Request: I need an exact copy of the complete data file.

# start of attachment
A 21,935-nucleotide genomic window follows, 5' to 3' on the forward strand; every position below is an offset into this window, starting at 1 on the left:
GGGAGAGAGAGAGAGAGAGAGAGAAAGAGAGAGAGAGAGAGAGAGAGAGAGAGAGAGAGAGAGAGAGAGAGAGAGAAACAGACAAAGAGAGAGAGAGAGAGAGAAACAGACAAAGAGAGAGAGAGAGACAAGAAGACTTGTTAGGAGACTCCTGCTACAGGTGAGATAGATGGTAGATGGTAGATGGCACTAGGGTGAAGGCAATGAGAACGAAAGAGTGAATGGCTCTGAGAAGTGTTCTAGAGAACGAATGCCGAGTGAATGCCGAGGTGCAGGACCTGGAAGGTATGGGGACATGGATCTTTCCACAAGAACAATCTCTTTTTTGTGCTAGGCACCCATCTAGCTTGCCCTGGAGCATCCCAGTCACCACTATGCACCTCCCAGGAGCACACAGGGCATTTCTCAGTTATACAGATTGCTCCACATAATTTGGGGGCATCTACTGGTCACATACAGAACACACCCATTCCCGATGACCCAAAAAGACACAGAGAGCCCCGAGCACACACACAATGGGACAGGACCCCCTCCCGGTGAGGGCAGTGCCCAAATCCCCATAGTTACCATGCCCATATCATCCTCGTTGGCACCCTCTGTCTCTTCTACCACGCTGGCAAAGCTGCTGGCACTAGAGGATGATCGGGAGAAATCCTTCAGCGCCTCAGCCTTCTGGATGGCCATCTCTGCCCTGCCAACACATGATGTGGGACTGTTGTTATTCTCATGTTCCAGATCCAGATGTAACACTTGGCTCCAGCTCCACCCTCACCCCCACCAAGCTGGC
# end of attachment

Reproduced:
A 21,935-nucleotide genomic window follows, 5' to 3' on the forward strand; every position below is an offset into this window, starting at 1 on the left:
GGGAGAGAGAGAGAGAGAGAGAGAAAGAGAGAGAGAGAGAGAGAGAGAGAGAGAGAGAGAGAGAGAGAGAGAGAGAAACAGACAAAGAGAGAGAGAGAGAGAGAAACAGACAAAGAGAGAGAGAGAGACAAGAAGACTTGTTAGGAGACTCCTGCTACAGGTGAGATAGATGGTAGATGGTAGATGGCACTAGGGTGAAGGCAATGAGAACGAAAGAGTGAATGGCTCTGAGAAGTGTTCTAGAGAACGAATGCCGAGTGAATGCCGAGGTGCAGGACCTGGAAGGTATGGGGACATGGATCTTTCCACAAGAACAATCTCTTTTTTGTGCTAGGCACCCATCTAGCTTGCCCTGGAGCATCCCAGTCACCACTATGCACCTCCCAGGAGCACACAGGGCATTTCTCAGTTATACAGATTGCTCCACATAATTTGGGGGCATCTACTGGTCACATACAGAACACACCCATTCCCGATGACCCAAAAAGACACAGAGAGCCCCGAGCACACACACAATGGGACAGGACCCCCTCCCGGTGAGGGCAGTGCCCAAATCCCCATAGTTACCATGCCCATATCATCCTCGTTGGCACCCTCTGTCTCTTCTACCACGCTGGCAAAGCTGCTGGCACTAGAGGATGATCGGGAGAAATCCTTCAGCGCCTCAGCCTTCTGGATGGCCATCTCTGCCCTGCCAACACATGATGTGGGACTGTTGTTATTCTCATGTTCCAGATCCAGATGTAACACTTGGCTCCAGCTCCACCCTCACCCCCACCAAGCTGGC